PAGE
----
Do you have technology in your math classroom? Are you interested in using it as more than a “digital worksheet” for “skill and drill” practice? Technology’s real power comes alive when it enables students to show their thinking to teachers, peers, and others. With technology, we can redefine what students produce to demonstrate their mathematical thinking. Join us to learn how to apply free tech tools in purposeful ways!
Wondering how your working definition of equity stacks up against others? Should we even be using the word “equity” anymore? This session will review the different definitions of equity our field has used over the past few decades and will offer a 4-dimension framework that can be used to assess one’s work on a daily basis. In addition, we’ll consider how that framework connects with our individual conceptions of “what is mathematics?” And, finally, we’ll connect these together to explore how our definitions of mathematics and our definitions of equity ultimately influence who excels in our classrooms. We’d love to hear your thoughts!
As increasing numbers of teachers, schools, and organizations talk about justice and/or equity in mathematics, it’s becoming increasingly clear that often, they mean very different things when they use these words. This session will explore several common conceptions of social justice in math along with their power and their limitations, and offer some complementary, less common conceptions. We’ll examine a few case studies of teachers’ efforts to bring some aspect of social justice into their classrooms, and consider what these cases teach us about what social justice can mean, and what teachers can do. Presented by Grace Chen.
We know that problem solving is an effective way for students to learn to think mathematically and to acquire deep knowledge and understanding of the mathematics they are learning. Simply problematizing the mathematics curriculum, however, does not help constitute the practice that teachers want or students need. Equally, infusion of problem-based learning into the mathematics curriculum does not help with the transformations we want to see in our classrooms. What we need are a set of tools that, along with good problems, can build thinking classrooms. In this presentation, Dr. Peter Liljedahl looks at a series of such tools, emerging from research, that can help to build an environment conducive to problem-based learning. He will unpack his research that has demonstrated that a problem-based learning environment and culture can quickly be established, even in classrooms where students resist change.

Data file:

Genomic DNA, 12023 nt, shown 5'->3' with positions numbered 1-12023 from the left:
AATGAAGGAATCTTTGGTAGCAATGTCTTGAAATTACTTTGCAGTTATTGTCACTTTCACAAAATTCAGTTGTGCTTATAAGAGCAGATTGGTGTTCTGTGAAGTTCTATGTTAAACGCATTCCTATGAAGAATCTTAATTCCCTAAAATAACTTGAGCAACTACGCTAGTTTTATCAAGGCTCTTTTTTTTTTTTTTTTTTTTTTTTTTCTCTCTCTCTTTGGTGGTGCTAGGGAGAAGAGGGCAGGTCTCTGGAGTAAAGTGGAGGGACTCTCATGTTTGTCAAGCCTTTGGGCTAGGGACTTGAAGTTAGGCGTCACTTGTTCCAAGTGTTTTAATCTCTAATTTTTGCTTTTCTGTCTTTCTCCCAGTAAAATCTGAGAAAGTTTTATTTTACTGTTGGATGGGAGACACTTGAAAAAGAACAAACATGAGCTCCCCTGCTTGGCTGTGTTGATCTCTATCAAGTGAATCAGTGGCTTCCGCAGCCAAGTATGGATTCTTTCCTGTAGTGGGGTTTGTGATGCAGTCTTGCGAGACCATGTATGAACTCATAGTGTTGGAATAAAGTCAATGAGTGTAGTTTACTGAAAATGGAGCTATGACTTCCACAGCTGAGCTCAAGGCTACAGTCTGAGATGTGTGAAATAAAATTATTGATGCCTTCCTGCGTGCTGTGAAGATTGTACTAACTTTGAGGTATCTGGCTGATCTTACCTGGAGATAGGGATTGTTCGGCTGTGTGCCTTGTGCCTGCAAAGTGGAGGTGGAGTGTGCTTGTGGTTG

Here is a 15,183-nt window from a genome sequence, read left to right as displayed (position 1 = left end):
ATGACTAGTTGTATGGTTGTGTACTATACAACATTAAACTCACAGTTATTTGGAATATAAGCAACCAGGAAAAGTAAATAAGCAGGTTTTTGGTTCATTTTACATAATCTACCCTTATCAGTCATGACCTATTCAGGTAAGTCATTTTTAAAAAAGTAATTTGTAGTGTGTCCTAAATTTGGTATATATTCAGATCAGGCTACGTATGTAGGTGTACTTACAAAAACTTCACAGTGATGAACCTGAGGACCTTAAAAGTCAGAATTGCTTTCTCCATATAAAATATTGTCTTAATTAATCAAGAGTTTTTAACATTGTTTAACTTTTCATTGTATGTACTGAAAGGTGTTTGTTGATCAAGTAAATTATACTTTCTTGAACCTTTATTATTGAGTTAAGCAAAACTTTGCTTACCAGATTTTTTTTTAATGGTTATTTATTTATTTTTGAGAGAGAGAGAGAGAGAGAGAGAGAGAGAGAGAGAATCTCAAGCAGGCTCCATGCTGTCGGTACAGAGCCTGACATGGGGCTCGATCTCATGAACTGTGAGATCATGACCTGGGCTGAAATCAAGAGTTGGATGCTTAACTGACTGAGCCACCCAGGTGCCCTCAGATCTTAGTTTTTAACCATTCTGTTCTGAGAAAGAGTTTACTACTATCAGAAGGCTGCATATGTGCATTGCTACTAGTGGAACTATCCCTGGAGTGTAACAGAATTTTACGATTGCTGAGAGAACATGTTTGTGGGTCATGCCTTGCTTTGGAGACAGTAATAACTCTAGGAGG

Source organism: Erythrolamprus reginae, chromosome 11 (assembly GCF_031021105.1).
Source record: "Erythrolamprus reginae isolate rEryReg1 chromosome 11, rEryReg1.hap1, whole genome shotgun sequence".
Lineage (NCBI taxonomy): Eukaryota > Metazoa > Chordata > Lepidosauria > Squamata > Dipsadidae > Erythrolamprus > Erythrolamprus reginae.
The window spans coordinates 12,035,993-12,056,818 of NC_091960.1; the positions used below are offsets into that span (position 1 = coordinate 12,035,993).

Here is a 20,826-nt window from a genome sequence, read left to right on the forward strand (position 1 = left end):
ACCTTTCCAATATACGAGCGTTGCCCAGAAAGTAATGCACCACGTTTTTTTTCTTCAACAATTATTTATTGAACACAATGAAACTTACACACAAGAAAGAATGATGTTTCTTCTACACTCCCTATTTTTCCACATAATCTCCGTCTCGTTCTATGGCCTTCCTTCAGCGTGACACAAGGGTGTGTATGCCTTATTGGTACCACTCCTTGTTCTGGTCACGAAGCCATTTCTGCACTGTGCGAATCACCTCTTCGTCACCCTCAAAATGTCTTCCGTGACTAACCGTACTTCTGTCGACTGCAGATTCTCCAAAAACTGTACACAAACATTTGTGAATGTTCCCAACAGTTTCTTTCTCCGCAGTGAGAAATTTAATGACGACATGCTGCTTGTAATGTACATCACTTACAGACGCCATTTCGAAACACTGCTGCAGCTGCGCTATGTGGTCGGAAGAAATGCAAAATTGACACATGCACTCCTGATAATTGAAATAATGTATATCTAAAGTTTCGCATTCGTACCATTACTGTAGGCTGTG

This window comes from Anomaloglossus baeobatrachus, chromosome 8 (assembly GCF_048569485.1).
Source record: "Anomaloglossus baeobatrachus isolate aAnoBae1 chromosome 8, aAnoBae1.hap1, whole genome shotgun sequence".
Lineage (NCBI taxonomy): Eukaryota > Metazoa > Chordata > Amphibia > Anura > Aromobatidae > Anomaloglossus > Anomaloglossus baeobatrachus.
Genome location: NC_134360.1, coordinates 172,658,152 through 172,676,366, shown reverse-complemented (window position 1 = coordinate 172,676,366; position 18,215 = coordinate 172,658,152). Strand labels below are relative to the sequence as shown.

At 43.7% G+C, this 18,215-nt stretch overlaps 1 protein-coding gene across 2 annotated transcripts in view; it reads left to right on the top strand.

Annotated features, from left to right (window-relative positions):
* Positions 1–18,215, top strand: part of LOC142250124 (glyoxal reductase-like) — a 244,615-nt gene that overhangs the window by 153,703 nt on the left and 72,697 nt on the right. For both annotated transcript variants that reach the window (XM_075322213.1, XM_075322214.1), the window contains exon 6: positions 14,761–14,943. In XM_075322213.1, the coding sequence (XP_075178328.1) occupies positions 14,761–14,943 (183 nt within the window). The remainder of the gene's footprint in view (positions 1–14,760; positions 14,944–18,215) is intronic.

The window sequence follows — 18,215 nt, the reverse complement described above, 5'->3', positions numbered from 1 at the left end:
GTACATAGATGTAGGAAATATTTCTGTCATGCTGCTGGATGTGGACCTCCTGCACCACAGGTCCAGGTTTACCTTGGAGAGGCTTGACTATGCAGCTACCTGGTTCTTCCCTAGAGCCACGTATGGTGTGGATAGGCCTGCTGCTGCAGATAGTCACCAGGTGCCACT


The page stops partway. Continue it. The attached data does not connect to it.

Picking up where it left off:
Empower students to advocate for their own learning by giving them choice in how they learn and demonstrate mastery. Gain ideas on how to break the mold of all students doing the same thing at the same time. See examples of how to restructure your classroom and resources to provide for this flexibility. Presented by Carla Diede.